When companies are growing and fighting on many different battlefronts, they sometimes forget how hard it can be for their employees to get work done every day. All too often, discussion about how to improve the employee experience happens among the HR and IT leaders who are typically tasked with creating that experience. But what about the employee perspective? What do they say about what’s blocking their productivity or holding them back? What do they want more of? What do they want changed?
HR teams must lead broad employee reskilling efforts, but many need skill upgrades themselves. “People analytics” is the HR skill in top demand. HR teams also need to double down on soft skills and business acumen.
I recently read an article in the Wall Street Journal about the need for companies to take into account what their employees’ needs are when rolling out new technologies. Many new technology initiatives fail because employees aren’t involved in the process at some level — whether it’s helping design a solution to their problems or providing regular feedback to their leadership teams on what’s working and what they need to be successful.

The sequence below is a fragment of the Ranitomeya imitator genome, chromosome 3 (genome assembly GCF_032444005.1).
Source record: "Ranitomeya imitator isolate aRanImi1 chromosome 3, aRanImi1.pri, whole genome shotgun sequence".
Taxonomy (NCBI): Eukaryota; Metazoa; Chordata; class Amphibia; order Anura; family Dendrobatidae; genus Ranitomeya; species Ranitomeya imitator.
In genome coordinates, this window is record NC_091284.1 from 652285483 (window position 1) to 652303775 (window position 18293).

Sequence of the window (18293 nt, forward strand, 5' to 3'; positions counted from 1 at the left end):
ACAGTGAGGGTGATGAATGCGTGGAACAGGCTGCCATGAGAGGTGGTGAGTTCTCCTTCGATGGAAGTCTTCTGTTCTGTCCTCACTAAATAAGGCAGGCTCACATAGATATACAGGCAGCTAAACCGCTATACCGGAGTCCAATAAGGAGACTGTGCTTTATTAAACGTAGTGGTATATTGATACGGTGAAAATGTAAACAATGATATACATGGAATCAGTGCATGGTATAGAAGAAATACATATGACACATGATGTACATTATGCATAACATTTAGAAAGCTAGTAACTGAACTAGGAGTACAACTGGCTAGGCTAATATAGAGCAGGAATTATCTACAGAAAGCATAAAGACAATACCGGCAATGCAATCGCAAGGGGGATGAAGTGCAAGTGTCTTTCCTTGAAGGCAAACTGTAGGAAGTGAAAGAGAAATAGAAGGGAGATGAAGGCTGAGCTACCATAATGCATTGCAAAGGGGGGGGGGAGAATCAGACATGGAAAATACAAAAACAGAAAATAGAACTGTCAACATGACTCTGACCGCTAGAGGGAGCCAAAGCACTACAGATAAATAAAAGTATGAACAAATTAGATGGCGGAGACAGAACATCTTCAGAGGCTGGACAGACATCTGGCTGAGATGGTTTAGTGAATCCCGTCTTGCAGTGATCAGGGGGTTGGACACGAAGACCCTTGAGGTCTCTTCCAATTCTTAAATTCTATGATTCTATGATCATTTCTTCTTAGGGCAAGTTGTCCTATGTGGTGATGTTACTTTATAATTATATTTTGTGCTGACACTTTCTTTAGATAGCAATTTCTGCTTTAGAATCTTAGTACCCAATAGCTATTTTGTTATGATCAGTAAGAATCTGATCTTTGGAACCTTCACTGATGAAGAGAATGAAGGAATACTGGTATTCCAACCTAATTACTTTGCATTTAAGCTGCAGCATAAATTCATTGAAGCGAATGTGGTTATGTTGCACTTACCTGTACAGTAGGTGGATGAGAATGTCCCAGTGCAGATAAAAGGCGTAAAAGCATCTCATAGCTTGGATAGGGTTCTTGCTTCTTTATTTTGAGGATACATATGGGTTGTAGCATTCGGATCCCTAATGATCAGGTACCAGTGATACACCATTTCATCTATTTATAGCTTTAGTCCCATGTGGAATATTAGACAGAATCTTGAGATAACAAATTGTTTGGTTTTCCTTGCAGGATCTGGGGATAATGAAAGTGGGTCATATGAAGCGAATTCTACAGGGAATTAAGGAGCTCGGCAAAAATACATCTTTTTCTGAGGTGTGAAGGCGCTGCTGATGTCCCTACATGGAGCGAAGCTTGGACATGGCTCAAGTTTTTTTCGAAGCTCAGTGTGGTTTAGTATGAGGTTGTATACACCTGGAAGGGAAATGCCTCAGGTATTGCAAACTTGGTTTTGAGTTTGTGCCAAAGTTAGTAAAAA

Two-thirds of human resources executives today agree that HR is undergoing digital transformation, according to a recent study. Yet many organizations are finding that even after these costly initiatives are complete, employee engagement —a critical measure of HR effectiveness— isn’t moving in the right direction. And the broader challenge is a big one: Engaged employees represent just 34% of U.S. workers, according to Gallup’s latest annual survey.
It’s likely that you’ve heard the term design thinking used in a business or product context this year. Applying design thinking is in vogue; but what is design thinking, anyway? And does it apply only in product development, or can it be used in the business world?